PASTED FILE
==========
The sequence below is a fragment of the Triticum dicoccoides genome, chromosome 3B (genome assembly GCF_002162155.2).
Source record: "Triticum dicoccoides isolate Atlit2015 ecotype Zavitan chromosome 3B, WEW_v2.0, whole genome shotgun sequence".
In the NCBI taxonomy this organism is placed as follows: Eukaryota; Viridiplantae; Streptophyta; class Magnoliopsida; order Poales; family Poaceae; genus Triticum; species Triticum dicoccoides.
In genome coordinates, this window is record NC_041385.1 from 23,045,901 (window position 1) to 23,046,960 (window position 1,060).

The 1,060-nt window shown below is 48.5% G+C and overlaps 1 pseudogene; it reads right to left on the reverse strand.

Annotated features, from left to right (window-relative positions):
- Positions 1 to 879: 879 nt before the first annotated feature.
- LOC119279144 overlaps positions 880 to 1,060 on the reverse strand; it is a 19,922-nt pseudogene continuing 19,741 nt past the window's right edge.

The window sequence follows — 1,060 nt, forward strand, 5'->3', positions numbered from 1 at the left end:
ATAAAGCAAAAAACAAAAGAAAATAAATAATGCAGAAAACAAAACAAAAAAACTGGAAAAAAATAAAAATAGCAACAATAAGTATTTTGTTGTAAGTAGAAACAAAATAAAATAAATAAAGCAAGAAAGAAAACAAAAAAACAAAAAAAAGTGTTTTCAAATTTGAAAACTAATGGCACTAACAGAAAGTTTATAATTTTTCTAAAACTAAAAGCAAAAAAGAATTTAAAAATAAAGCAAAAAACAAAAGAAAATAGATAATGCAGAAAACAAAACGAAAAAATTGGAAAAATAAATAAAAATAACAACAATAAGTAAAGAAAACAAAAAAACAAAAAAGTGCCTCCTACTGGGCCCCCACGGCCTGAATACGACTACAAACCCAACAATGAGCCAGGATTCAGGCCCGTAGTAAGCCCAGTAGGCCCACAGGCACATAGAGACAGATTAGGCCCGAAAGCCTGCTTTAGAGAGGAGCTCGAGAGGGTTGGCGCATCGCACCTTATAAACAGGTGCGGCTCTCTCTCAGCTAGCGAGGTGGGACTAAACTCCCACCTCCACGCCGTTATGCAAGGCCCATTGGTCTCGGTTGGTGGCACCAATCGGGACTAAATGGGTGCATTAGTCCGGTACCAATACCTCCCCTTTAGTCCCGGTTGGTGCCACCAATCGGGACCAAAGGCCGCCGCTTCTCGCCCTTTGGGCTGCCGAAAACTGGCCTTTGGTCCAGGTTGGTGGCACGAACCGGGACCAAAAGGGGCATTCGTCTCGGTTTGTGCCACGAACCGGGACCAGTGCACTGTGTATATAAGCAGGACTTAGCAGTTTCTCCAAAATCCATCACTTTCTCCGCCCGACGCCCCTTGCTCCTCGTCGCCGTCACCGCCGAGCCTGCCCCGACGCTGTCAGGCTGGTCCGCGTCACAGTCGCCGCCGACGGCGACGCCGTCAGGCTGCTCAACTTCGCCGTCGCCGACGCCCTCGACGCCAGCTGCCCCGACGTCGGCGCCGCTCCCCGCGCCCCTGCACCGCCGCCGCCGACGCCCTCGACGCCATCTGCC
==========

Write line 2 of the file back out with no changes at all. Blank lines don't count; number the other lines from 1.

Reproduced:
Source record: "Triticum dicoccoides isolate Atlit2015 ecotype Zavitan chromosome 3B, WEW_v2.0, whole genome shotgun sequence".